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Working in the PR industry, it often feels like you have to know everything. We need to be the eyes and ears of whatever marketplace we are working with in order to stay on top of the new agenda for our clients.

 

There are an ever increasing number of systems and technologies in place to make the collating and sharing of news and information easier, which directly impact on industries including our own. This leads me to wonder how elements of PR may change when the predicted ‘next big step in mobile communications’ is released?

In late 2011, Google announced its first prototype of the design which has now become known as Google Glass, a wearable technology allowing its users to operate a computer system using voice, touch and movement controls.

Users could initially give the device simple instructions to take photographs, record videos, gain visible directions or send messages to friends, but constant updates mean that they can now install further applications to their device to make life simpler in a lot of ways.

 

So how could this technology make life easier for us?

I’ve thought a couple of times it would be handy to have ‘terminator style’ vision to take in and log all the information or great marketing ideas you see on a daily basis, and with Google Glass that’s basically what you’d get. A pair of glasses featuring a small window that allows you to see the information you need right before your eyes.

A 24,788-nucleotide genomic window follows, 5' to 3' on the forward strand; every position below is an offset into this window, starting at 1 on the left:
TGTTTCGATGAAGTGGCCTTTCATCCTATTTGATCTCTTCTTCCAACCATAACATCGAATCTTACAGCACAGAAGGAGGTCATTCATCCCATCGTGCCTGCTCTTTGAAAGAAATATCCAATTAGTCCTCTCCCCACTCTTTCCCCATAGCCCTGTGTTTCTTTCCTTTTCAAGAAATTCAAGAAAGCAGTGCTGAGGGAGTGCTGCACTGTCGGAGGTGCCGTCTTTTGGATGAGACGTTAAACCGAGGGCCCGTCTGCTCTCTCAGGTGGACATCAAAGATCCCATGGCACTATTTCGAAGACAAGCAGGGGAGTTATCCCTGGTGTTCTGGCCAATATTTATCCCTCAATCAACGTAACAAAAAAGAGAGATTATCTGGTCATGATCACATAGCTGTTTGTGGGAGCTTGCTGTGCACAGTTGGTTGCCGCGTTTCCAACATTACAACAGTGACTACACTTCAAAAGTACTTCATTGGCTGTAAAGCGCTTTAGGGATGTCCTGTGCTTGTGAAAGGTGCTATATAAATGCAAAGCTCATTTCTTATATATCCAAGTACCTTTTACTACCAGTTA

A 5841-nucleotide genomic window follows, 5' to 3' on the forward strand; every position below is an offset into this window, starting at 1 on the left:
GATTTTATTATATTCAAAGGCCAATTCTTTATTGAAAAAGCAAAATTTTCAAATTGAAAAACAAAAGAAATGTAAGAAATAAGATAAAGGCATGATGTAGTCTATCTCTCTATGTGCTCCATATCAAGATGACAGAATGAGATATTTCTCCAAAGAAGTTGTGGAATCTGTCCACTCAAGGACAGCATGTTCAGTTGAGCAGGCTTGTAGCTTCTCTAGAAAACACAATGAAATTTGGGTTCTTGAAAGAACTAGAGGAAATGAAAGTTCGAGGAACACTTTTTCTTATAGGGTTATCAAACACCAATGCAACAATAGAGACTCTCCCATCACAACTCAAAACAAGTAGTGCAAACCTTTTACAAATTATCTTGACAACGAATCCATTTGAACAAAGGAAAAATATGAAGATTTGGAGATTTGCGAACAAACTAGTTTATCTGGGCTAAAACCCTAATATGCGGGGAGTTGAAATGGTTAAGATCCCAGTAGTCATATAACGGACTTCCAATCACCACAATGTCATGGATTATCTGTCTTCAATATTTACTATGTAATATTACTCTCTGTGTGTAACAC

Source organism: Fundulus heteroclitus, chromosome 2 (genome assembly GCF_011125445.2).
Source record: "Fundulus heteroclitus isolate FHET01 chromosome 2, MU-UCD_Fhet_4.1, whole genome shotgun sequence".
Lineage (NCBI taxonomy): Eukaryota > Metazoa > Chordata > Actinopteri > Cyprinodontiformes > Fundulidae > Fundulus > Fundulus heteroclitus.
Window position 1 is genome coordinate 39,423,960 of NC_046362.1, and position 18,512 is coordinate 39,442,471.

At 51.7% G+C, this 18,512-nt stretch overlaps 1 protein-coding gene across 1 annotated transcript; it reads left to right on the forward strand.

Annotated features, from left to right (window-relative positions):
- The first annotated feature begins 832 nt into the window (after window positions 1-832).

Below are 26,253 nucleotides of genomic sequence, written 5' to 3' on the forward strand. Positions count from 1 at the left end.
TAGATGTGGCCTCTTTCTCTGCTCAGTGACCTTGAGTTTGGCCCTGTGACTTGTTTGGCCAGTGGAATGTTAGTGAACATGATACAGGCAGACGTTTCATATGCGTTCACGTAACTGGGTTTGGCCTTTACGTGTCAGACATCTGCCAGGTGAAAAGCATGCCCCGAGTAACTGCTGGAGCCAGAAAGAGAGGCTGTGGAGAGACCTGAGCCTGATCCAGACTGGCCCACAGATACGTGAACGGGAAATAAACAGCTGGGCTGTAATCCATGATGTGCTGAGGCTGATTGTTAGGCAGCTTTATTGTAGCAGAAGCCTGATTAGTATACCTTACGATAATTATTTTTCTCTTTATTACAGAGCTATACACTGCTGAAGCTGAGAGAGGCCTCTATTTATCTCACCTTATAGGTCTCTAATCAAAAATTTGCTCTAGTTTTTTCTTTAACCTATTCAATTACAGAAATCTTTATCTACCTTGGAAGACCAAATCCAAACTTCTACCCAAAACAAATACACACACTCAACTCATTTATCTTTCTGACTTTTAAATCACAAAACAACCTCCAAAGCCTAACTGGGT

Imagine if you could see a promotion and instantly record it or run a search to gain vital information on your client’s competitors? Imagine if you could snap an image of a really interesting ad and send it to your team to inspire the next campaign or brainstorm.

These aren’t the only ways that wearable technology could help us out. As our agency name suggests, communications are a big part of what we do on a daily basis. Devices like these allow for simple messaging to a number of contacts, so similar to any office based workplace, the amount of time spent dealing with emails and phone calls could be minimised.

Many of the campaigns we work on rely on a lot of interaction between brand and consumer via social media platforms. It would give us the opportunity to update social networks and respond to posts from fans and followers in real time, whilst on the move – although it’s fair to say you can do this with mobiles, you could argue that wearable technology would make it easier.

 

So how could technology help out from a brand’s perspective?

New technology offers a whole new range of possibilities when it comes to marketing campaigns. A few years ago the creation of QR codes allowed brands to display a code on their product packaging or on advertising materials which would, when scanned using a smart phone, take a user to the brands webpage where further information and product promotions were placed in the consumer’s eye line.

Further down the line came the invention of the AR code, an ‘Augmented Reality’ platform that allows the user to scan a code on printed or physical objects using their mobile device, and therefore interact in real time with digital content. The codes usually offer a multimedia library that can be experienced online, anytime and anywhere.